High pollution episodes recorded across UK

Particulate matter PM10 levels are monitored as ‘high’ and ‘moderate’ at various sites throughout the UK, with similar conditions forecast for the next few days, writes Michael Holder

Air pollution has reached high levels in a number of areas of the UK today (February 19), according to the latest data from the Department for Environment, Food and Rural Affairs.

The main pollutants of concern are particulate matter PM10 and PM2.5 as a result of a period of settled weather with light winds in the UK and a recirculation of air over northern Europe, the department said.

Photo of London smog taken this morning (Feb 19) amid high pollution throughout the UK

Photo of London smog this morning (Feb 19) amid high pollution throughout the UK (Photo: Simon Birkett)

Air pollution levels in the UK, including particulate matter, are monitored using the index approved by the Committee on Medical Effects of Air Pollution Episodes (COMEAP). This system uses a 1-10 index, with monitored levels of air pollution from 1-3 considered ‘low’, 4-6 ‘moderate’, 7-9 ‘high’ and pollution levels reaching 10 considered ‘very high’.

Concentrations of PM10 have been monitored at high levels in Nottingham, Birmingham, Leeds and Dundee, with levels even reaching nine at the West Lothian Newton site in Scotland.

At a roadside monitoring station in Downpatrick, Northern Ireland (NI), levels of nitrogen dioxide were also monitored at very high levels, reaching a top-of-the-scale peak of ten, according to the NI Air website.

Similar levels are forecasted over the next 48 hours in England at built up and roadside locations and also some rural locations.

In London, high and moderate levels of particulate matter have been monitored at various sites throughout the city since Friday (February 15), leading campaigners to call for the UK government and the Mayor to issue smog warnings.

A spokeswoman for Defra said: “Pollution levels fluctuate according to the weather — still conditions especially can cause higher levels of pollution to build up. This is expected to change as our weather patterns alter. People with underlying health conditions who may be affected by poor air quality can keep up to date via Twitter alerts and from our air quality website which is updated hourly.”

She added: “We want to keep improving air quality and reduce the impact it can have on human health and the environment. Our air quality has improved significantly in recent decades and is now generally very good, and almost all of the UK meets EU air quality limits for all pollutants.”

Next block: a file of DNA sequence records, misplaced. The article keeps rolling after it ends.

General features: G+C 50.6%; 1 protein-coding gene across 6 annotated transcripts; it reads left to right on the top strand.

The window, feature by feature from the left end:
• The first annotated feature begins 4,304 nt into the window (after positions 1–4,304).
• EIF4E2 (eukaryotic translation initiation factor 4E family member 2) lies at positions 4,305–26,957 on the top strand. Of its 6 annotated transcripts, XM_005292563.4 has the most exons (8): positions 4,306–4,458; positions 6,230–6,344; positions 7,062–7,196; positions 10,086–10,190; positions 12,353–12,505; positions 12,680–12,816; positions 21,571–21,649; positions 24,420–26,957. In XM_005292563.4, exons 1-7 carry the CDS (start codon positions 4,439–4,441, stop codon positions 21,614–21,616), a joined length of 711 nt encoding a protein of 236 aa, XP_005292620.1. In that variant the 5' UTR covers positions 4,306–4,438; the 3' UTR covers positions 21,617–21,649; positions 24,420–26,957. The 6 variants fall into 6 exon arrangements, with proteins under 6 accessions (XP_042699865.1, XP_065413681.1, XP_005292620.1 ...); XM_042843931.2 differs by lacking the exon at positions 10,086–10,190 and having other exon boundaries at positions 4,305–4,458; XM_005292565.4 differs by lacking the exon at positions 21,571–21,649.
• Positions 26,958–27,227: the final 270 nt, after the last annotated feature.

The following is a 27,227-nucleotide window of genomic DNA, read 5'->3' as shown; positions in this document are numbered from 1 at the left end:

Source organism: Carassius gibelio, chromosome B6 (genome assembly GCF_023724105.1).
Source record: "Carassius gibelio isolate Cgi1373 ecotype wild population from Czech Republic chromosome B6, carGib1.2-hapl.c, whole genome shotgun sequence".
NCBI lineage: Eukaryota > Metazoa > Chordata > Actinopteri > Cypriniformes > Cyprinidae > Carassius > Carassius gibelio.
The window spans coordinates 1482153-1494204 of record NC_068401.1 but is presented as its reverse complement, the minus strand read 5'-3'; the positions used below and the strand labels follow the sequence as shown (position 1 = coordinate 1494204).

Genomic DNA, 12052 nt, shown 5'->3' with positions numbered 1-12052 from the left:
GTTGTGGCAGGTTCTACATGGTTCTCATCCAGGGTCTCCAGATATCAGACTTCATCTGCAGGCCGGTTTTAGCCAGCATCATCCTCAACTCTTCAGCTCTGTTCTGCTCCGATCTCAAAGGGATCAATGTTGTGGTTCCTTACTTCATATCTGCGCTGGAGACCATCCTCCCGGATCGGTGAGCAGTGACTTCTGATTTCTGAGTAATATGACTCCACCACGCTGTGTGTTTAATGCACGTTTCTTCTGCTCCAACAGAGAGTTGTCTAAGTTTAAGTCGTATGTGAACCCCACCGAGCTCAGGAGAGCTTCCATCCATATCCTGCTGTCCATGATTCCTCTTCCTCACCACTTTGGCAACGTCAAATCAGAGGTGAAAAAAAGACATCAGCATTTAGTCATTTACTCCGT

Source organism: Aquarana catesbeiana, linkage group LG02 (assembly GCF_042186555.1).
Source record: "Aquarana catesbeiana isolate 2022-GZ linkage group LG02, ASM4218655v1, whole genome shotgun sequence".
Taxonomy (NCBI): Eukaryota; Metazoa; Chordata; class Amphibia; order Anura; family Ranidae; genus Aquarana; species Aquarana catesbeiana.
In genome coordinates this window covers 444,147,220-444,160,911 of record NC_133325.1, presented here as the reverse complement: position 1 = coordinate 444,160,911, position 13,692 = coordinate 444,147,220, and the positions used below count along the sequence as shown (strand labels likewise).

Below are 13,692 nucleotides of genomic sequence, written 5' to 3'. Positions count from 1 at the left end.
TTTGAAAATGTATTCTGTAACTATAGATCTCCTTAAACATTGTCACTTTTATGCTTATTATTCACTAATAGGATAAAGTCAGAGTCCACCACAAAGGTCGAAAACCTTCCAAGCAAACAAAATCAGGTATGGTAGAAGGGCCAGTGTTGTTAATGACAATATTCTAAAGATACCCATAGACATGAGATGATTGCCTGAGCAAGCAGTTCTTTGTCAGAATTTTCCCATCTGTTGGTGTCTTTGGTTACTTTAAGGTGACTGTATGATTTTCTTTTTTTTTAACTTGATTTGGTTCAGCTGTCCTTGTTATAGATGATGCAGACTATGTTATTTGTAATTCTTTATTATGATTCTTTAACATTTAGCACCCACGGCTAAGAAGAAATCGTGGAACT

London smog episode

In London, pollution levels have been regularly monitored at moderate and high levels on the London Air website since the weekend.

At the Woolwich Flyover site in Greenwich and on Gunnersbury Avenue in Hounslow and Ealing, PM10 was monitored at high levels (seven on the scale). A significant number of other sites in London also monitored levels at four, five and six on the scale.

An episode of high and moderate levels was also monitored in London between 12 and 14 February.

Clean Air in London (CAL) campaigner Simon Birkett called on the government to better inform the public of episodes of high pollution in the UK.

He said: “We need the Government to issue a national press release warning of smog and the Mayor to do the same for London.”

He added that it was “time for action” as the government had not issued a smog warning since April 2011.

King’s College London’s Environmental Research Group (ERG), which runs the London Air site, said it was likely that current conditions would persist throughout the week due to easterly airflow, with the possibility of high levels also occurring alongside heavily trafficked roadsides and near industrial sites.

The ERG said: “Elevated particulate levels recorded on Friday and Saturday morning may have been from a local source or as a result of poor dispersion of particulates from the earlier episode (February 12-14), indicated by the relatively low volatile content and higher proportion of coarser particles. A change in wind direction on Sunday morning has again led to a greater influx of pollution from the continent with air arriving over the region that has travelled at relatively low altitudes across Poland, Germany, the Low Countries and northern France before arriving in the UK.”

Health advice on the London Air website states that during high pollution episodes, older people and those with respiratory problems should reduce physical exertion. It also recommends that anyone else experiencing discomfort such as sore throat, sore eyes or coughing should consider reducing their activity, particularly outdoors.

A regularly updated pollution forecast for the UK is available on the Defra website.


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